Two Poems

Ruth Padel


You give up your dream like a hero
sitting on bladderwrack at the edge of ocean
calling on his mother whom he believed
a goddess of the sea. He was half-divine,
at play in his dual self. The watercourse
was always there and she was you-in-me,
a gray-green safety, swirl of hair. But one day
when he put his foot on earth, she'd gone.
The gift had been withdrawn. Hermaphrodite
had crossed and not come back, the way Jews
in the Byzantine world forgot the Hebrew,
read Holy Writ in Greek and chanted prayer
like flame from an unknown source.

Extract from the Travels of Ibn Jubayr

How we need each other, says the Master
returned from the Haj, crossing over this desert
of life and back, back to Granada.
The last water found was an uncased well.
Sand had fallen in. The camel-leader
sought to dig the water out but failed.

Next day we entered 'Aydhab, a city of the desert,
and waited in air so hot it melts the flesh.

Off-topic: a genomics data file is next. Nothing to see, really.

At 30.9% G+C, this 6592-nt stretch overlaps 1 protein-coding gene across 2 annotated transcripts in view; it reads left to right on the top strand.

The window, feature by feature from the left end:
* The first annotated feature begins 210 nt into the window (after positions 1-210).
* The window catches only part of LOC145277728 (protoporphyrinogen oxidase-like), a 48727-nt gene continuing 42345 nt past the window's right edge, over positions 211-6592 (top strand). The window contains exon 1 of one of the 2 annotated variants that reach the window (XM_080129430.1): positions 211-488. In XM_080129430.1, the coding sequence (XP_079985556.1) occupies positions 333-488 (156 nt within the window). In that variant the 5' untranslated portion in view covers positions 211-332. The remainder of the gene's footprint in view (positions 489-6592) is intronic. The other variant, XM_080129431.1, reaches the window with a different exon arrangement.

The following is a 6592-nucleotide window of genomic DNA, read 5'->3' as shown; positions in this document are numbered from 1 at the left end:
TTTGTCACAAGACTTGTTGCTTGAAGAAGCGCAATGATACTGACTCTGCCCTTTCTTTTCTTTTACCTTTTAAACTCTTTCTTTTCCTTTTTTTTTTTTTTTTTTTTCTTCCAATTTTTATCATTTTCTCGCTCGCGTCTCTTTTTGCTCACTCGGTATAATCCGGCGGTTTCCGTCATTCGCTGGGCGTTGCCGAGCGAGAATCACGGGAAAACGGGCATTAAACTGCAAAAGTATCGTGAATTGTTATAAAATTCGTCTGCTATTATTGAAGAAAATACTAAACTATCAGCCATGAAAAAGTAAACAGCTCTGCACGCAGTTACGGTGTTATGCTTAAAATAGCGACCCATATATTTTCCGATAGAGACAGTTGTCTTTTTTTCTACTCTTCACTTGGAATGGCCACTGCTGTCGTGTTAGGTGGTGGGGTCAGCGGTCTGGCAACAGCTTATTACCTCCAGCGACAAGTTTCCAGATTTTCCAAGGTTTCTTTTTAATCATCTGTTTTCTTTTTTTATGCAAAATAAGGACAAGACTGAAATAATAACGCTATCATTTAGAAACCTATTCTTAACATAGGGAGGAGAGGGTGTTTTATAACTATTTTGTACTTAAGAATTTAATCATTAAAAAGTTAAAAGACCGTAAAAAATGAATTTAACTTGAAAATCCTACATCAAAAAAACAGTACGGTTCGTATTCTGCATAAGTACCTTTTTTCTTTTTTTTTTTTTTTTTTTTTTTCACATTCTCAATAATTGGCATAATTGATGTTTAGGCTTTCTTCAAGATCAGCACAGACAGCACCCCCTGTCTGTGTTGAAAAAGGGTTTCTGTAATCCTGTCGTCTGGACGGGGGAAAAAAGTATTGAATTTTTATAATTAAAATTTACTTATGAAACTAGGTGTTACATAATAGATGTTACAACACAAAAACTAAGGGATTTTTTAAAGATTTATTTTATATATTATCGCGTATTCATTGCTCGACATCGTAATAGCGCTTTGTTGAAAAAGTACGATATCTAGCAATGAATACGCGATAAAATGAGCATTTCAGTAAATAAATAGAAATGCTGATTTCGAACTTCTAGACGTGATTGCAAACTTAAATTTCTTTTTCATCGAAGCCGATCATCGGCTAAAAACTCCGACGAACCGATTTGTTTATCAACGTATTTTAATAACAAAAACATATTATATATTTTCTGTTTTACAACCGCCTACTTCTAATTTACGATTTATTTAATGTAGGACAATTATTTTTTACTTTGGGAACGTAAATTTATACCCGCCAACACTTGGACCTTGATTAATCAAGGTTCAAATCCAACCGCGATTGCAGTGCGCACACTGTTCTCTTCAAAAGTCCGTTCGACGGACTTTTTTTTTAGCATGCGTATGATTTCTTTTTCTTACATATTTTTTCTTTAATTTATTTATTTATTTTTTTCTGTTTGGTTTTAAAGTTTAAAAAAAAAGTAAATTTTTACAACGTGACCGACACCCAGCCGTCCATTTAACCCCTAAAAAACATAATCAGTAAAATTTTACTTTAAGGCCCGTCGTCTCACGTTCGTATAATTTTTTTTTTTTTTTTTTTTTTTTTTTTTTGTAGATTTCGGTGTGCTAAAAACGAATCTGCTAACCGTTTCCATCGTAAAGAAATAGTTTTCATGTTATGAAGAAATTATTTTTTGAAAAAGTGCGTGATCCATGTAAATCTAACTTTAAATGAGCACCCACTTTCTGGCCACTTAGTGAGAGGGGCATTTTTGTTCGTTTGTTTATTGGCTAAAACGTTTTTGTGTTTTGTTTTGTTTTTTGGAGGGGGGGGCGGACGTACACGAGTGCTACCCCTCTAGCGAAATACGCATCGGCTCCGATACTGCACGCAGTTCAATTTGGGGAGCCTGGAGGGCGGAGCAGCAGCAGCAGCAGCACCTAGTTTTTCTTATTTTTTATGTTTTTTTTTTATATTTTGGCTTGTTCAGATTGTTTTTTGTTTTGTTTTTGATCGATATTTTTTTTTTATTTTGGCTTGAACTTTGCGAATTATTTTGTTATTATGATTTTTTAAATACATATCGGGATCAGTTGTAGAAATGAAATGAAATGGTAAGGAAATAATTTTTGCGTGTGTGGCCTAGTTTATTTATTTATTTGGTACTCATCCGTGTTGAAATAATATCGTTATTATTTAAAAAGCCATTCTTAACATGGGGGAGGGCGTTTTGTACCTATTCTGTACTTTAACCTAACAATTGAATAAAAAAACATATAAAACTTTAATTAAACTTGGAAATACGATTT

Nothing to eat save what we brought.
Ships came and went from India and Yemen.
Those citizens live off pilgrims, who carry in
their food, pay tax and wait for the jilab to Jiddah.

You cross the drift-born desert, a mountain range,
the clash and whistling of sea with your soft palate open
like chalk. You walk a border guarded by laws
you never heard. These are the crossings of faith.
We pay a single journey in advance
and pack into an open boat like chickens in a coop.

Winds blow us into anchorage, a shallow bay
where tall men, mountain Sudanese,
lead us through the mirages on camels. If we perish,
they seize everything. Pilgrims who survive come in
like men who have thrown off the shroud
and lie down under flowering trees.